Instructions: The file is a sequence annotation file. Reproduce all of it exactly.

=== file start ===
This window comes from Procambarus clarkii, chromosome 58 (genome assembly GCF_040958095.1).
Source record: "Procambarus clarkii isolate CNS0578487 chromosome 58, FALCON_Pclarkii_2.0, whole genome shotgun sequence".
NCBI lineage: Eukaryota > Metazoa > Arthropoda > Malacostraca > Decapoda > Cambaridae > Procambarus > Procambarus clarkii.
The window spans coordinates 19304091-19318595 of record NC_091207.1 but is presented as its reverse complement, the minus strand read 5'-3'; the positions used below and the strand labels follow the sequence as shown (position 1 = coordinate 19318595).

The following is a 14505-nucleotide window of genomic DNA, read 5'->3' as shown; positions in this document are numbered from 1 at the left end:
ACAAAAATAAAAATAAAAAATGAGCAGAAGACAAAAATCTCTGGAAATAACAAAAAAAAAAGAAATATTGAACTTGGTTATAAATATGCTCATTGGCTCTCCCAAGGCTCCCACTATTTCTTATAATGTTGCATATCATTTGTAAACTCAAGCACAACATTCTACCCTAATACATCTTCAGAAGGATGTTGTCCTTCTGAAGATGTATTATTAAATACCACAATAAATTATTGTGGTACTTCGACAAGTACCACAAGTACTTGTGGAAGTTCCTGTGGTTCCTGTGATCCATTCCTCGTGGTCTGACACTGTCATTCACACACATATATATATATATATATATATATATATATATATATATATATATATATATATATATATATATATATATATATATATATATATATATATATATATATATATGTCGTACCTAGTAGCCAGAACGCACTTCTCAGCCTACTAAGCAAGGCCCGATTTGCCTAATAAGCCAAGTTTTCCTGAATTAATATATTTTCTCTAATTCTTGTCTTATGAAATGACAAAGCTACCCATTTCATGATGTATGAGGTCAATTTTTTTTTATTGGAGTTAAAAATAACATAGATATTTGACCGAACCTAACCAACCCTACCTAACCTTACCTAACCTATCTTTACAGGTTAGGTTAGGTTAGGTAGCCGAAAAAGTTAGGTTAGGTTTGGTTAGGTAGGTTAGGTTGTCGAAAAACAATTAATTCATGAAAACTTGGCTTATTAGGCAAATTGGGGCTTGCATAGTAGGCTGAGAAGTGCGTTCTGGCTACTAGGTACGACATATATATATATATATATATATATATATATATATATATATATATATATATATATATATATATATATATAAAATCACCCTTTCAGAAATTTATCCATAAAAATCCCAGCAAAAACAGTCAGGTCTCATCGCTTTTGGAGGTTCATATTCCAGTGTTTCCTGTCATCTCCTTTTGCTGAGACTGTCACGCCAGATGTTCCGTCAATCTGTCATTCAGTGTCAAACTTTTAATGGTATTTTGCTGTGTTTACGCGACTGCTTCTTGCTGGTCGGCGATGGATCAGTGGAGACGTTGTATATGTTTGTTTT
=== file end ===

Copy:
This window comes from Procambarus clarkii, chromosome 58 (genome assembly GCF_040958095.1).
Source record: "Procambarus clarkii isolate CNS0578487 chromosome 58, FALCON_Pclarkii_2.0, whole genome shotgun sequence".
NCBI lineage: Eukaryota > Metazoa > Arthropoda > Malacostraca > Decapoda > Cambaridae > Procambarus > Procambarus clarkii.
The window spans coordinates 19304091-19318595 of record NC_091207.1 but is presented as its reverse complement, the minus strand read 5'-3'; the positions used below and the strand labels follow the sequence as shown (position 1 = coordinate 19318595).

The following is a 14505-nucleotide window of genomic DNA, read 5'->3' as shown; positions in this document are numbered from 1 at the left end:
ACAAAAATAAAAATAAAAAATGAGCAGAAGACAAAAATCTCTGGAAATAACAAAAAAAAAAGAAATATTGAACTTGGTTATAAATATGCTCATTGGCTCTCCCAAGGCTCCCACTATTTCTTATAATGTTGCATATCATTTGTAAACTCAAGCACAACATTCTACCCTAATACATCTTCAGAAGGATGTTGTCCTTCTGAAGATGTATTATTAAATACCACAATAAATTATTGTGGTACTTCGACAAGTACCACAAGTACTTGTGGAAGTTCCTGTGGTTCCTGTGATCCATTCCTCGTGGTCTGACACTGTCATTCACACACATATATATATATATATATATATATATATATATATATATATATATATATATATATATATATATATATATATATATATATATATATATATATATATATATATGTCGTACCTAGTAGCCAGAACGCACTTCTCAGCCTACTAAGCAAGGCCCGATTTGCCTAATAAGCCAAGTTTTCCTGAATTAATATATTTTCTCTAATTCTTGTCTTATGAAATGACAAAGCTACCCATTTCATGATGTATGAGGTCAATTTTTTTTTATTGGAGTTAAAAATAACATAGATATTTGACCGAACCTAACCAACCCTACCTAACCTTACCTAACCTATCTTTACAGGTTAGGTTAGGTTAGGTAGCCGAAAAAGTTAGGTTAGGTTTGGTTAGGTAGGTTAGGTTGTCGAAAAACAATTAATTCATGAAAACTTGGCTTATTAGGCAAATTGGGGCTTGCATAGTAGGCTGAGAAGTGCGTTCTGGCTACTAGGTACGACATATATATATATATATATATATATATATATATATATATATATATATATATATATATATATATATATATAAAATCACCCTTTCAGAAATTTATCCATAAAAATCCCAGCAAAAACAGTCAGGTCTCATCGCTTTTGGAGGTTCATATTCCAGTGTTTCCTGTCATCTCCTTTTGCTGAGACTGTCACGCCAGATGTTCCGTCAATCTGTCATTCAGTGTCAAACTTTTAATGGTATTTTGCTGTGTTTACGCGACTGCTTCTTGCTGGTCGGCGATGGATCAGTGGAGACGTTGTATATGTTTGTTTT